When Mazie Cherry Golin Ford died early Monday morning at 112 years and 312 days old, she was thought to be the oldest living person in Florida, according to the Gerontology Research Group.
“I’ve seen her birth certificate,” friend Marla Oxenhandler said.
The secret to her longevity?
“It’s hard to say what kept her going all these years, but I’d like to think it was her passion for crocheting hats for the newborns at the hospital that inspired her,” Oxenhandler said.
For years, into her second century, Ford delighted in making caps, blankets and hand-beaded head bands for newborns at Memorial Regional Hospital and for sick babies at Joe DiMaggio Children’s Hospital in Hollywood.
Oxenhandler met Ford when she worked at Memorial. And a lifetime friendship was born.
So she thinks of something else that could explain how Ford, who lived in Hallandale Beach since 1967, came to live to just seven weeks shy of her 113th birthday.
“I think that lipstick might be the key to longevity because Mazie always made sure she was wearing hers whenever guests were visiting. She’d even have it in her pocket to be ready to reapply. It may not be the lipstick itself but caring for her appearance was essential,” Oxenhandler said.
She could be on to something with that theory.
A social life
Being out and about — and giving — gave Ford life.
At 102, Ford orchestrated her own centenarian birthday party and handcrafted all the decorations, which included 50 intricately beaded butterflies, the Miami Herald wrote in 2008.
“Mom made all the decisions, I just executed it,” her daughter Johann Levinson, then 80, said at the time.
That same year, Ford decided she wanted to meet the recipients of her lovingly designed, colorful baby hats. She’d already helped make more than 200 caps, blankets and head bands for the babies with help from her daughter — “mostly mother,” Levinson said then — but she wanted to deepen that connection.
So, with assistance from the hospital’s volunteer services director who was inspired by her enthusiasm and selflessness, Mazie and Levinson got a private tour and spent time with the babies and their happy parents who fit Ford’s caps to their newborns’ heads.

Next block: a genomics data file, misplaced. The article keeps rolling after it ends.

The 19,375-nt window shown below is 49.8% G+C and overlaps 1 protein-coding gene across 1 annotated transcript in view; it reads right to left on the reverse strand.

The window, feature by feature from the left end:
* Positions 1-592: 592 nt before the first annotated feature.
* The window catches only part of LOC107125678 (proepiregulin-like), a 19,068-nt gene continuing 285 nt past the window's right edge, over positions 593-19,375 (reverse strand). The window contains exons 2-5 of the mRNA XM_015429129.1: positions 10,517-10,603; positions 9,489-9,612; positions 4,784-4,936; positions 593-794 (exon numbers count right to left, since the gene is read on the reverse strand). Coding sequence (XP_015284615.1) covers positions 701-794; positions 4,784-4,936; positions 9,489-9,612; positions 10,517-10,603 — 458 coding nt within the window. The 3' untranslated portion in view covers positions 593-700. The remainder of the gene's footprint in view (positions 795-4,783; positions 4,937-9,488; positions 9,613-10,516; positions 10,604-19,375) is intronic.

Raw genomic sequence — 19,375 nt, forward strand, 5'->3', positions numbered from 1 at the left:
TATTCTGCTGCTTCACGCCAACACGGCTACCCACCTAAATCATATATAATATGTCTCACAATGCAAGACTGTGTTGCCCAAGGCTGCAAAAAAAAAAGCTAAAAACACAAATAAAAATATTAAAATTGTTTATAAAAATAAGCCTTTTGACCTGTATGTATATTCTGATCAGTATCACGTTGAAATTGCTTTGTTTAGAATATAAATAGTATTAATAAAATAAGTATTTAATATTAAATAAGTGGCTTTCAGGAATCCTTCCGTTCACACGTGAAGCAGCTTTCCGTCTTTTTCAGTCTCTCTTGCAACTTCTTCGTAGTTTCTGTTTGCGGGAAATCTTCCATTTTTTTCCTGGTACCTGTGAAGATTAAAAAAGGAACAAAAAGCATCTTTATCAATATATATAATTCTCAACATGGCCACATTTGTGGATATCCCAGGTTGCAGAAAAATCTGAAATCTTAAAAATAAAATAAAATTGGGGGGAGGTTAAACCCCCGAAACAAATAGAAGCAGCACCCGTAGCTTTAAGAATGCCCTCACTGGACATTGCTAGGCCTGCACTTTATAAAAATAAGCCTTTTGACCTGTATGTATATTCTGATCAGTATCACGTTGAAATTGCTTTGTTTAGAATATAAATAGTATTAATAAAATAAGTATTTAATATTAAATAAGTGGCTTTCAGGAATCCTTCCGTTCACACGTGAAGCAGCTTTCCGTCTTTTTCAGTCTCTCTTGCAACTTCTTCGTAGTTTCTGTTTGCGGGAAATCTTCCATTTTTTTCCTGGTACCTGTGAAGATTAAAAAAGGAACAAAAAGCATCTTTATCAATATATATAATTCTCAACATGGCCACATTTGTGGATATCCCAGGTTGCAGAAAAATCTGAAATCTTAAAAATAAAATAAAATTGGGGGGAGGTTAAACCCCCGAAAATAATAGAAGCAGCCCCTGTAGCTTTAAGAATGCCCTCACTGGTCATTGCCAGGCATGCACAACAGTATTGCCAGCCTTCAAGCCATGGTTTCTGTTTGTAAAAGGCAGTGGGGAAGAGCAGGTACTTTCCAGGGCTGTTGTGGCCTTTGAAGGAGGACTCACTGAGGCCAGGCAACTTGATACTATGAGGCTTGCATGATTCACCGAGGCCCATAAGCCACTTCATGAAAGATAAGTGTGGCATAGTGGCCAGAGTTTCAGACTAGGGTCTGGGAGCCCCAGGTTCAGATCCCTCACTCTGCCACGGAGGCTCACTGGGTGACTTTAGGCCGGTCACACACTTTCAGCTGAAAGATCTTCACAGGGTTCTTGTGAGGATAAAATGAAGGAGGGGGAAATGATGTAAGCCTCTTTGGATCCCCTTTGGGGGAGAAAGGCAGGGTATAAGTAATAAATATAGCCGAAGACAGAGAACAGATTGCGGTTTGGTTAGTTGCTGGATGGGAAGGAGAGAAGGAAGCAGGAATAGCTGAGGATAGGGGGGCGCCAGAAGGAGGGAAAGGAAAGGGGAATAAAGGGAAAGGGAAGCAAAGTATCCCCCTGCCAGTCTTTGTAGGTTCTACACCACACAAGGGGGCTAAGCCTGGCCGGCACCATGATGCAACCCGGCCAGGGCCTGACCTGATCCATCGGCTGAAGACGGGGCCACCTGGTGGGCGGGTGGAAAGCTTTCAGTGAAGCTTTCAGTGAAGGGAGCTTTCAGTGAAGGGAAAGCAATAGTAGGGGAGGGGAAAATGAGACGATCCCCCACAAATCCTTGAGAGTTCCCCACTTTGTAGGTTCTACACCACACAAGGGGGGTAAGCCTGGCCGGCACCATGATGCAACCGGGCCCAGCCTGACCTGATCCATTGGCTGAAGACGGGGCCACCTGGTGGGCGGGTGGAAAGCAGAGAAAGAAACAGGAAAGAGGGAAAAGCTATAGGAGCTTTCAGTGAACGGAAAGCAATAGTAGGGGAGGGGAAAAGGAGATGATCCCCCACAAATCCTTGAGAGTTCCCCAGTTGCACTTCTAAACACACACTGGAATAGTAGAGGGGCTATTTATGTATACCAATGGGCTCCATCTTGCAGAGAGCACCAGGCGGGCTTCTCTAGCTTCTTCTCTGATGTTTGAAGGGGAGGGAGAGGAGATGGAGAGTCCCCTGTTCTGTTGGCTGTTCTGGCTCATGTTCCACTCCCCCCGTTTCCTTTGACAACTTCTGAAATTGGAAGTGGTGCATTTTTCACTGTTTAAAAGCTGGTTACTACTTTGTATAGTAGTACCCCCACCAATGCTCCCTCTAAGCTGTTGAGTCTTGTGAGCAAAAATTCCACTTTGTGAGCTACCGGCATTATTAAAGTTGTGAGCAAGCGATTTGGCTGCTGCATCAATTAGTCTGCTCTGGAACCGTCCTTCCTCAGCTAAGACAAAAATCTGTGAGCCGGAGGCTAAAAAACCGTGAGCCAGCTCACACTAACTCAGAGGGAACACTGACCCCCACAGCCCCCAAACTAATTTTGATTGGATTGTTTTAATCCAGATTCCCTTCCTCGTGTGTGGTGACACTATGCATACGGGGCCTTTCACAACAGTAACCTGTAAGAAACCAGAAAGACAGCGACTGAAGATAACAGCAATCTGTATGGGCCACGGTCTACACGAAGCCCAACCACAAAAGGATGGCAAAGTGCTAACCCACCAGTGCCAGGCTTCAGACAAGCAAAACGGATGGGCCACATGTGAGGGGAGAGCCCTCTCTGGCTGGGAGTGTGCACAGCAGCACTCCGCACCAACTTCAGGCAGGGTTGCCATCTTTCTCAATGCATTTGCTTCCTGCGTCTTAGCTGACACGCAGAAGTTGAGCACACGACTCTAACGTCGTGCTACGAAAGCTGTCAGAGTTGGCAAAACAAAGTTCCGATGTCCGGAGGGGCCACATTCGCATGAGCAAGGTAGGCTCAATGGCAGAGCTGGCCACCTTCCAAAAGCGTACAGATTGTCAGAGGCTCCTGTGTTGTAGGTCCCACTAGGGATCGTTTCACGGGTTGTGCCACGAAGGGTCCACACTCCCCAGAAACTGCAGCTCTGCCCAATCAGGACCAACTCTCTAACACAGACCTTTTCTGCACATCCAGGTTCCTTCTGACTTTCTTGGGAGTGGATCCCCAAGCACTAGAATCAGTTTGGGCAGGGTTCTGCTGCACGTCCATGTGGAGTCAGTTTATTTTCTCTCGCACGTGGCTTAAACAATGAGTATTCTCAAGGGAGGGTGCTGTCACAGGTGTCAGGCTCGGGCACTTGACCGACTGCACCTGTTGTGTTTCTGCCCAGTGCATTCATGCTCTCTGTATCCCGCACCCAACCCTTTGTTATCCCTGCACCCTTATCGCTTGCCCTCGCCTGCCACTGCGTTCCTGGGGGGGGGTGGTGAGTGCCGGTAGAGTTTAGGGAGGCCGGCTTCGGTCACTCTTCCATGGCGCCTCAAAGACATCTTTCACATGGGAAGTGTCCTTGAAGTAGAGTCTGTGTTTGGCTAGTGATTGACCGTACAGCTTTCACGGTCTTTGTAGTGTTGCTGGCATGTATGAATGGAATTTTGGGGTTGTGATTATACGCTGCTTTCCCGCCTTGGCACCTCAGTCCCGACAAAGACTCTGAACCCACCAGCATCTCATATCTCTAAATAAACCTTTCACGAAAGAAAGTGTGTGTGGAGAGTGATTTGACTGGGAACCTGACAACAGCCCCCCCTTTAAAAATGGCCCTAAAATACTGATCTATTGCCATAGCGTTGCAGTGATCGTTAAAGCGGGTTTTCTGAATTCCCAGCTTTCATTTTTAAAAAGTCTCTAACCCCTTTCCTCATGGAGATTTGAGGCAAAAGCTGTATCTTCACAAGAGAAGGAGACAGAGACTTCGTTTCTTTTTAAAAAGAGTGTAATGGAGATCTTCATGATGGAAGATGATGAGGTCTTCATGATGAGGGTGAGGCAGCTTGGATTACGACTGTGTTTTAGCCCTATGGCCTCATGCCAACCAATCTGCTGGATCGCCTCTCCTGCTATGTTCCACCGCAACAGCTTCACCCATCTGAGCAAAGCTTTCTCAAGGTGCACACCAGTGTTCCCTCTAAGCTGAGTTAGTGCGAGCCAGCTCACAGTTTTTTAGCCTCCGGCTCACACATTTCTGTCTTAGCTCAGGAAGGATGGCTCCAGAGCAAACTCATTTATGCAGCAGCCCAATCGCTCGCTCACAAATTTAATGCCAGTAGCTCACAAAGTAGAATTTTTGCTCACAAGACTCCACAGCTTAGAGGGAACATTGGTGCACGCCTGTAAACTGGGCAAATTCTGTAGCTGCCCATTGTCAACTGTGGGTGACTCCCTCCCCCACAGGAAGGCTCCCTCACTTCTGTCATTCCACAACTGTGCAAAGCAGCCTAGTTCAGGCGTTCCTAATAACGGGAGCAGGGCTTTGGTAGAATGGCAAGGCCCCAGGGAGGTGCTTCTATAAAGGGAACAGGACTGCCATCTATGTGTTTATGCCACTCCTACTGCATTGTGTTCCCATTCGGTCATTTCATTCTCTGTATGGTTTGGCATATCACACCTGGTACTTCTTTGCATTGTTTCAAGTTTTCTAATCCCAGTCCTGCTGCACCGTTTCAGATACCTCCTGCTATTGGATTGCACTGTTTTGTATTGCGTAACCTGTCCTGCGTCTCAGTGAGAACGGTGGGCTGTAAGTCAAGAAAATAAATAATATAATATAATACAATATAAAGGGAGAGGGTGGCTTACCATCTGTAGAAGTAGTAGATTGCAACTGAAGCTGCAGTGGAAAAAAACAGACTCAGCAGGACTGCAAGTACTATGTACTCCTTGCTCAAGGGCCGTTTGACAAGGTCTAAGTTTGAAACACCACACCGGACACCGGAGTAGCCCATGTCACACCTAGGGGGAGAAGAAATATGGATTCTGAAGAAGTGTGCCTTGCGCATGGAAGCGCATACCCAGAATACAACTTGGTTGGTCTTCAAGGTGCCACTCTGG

“It’s very relaxing for me,” Ford told the Herald after the meeting. “I use my hands, my mind. I’m a giving person.”
She had always been creative, painting and making afghans for friends and family. She just decided to knit and crochet for charity when she turned 100 — and it felt so right.
Two years later, in 2008, the supercentenarian — a term generally used for people who live well past 100, typically to 110 and over — made some 30 pumpkin orange caps with green stems for Memorial hospital babies born around Halloween.
“Yesterday, I made a little pink hat instead, looked at it and laughed. It made me feel good,” Ford had said.
“At her 100th birthday party, she gave all of her guests beaded butterflies that she made,” Levinson said in an obituary she prepared for her mom. “Shortly after that, she started crocheting blanket squares for an organization called Warm Up America. One day, when buying yarn at Michael’s, she met someone who was making hats for newborns at a nearby hospital. She decided to make that her focus.”
In 2008, she started crocheting hats for the newborns at Memorial Regional Hospital’s Family Birthplace. “Every month, she would come to the hospital with an overflowing bag of hats,” Levinson said.
Over the last 11 years Levinson estimates her mother donated about 5,000 hats up until her last hospital visit in late February.
“Imagine all the lives she touched with her handiwork. She’d often comment that every time she finished a hat, she’d look at it and smile. It really delighted her to be able to do this,” Levinson said.
Ford was born in Philadelphia on June 28, 1906. She was the fifth of eight children born to Clara and Louis Cherry. She had credited her parents for her artistic creativity. Dad was an ornamental iron worker. Mom made all the children’s clothing. Ford outlived her siblings; the oldest sister lived to 95.
Ford married Harry Golin at 16, and they had two children — her daughter, Johann, and a son, Charles Golin, who predeceased her — and grew a neighborhood butcher shop into a wholesale meat business in the Philadelphia area where they supplied Kosher and non-Kosher meats. They moved to Hallandale Beach as snowbirds.
After Golin died in 1978, Ford later married Newton Ford, who also died.
“Mazie was a very social person,” her daughter said. “She had many friends and loved to entertain — always with style.”
Details mattered: flowers, dishes, silverware. All just so.
She had played tennis and golf and was a skilled bridge player, her daughter said. Mah-jongg, too.
“I’m so fortunate to have met Mazie 11 years ago,” Oxenhandler said. “Her love of life and the people around her was always impressive.”
Florida’s oldest woman
With Ford’s passing, the Gerontology Research Group lists Tampa’s Voncile Dry as the oldest Floridian at 112 years and 14 days.
“There’s no secret,” the Florida-born Dry told ABC Action News in 2018 when she was 110. “I just trying to be happy and loving everybody and go to my Sunday school.”
In addition to Levinson, Ford’s survivors include four grandchildren, five great-grandchildren and six great-great-grandchildren. Funeral services will be at Mount Sharon Cemetery in Springfield, Pennsylvania, on May 14.
A fund is being established in Ford’s memory at Memorial Healthcare System’s Foundation. Funds will be designated for the Family Birthplace where Mazie donated her hats, Oxenhandler said.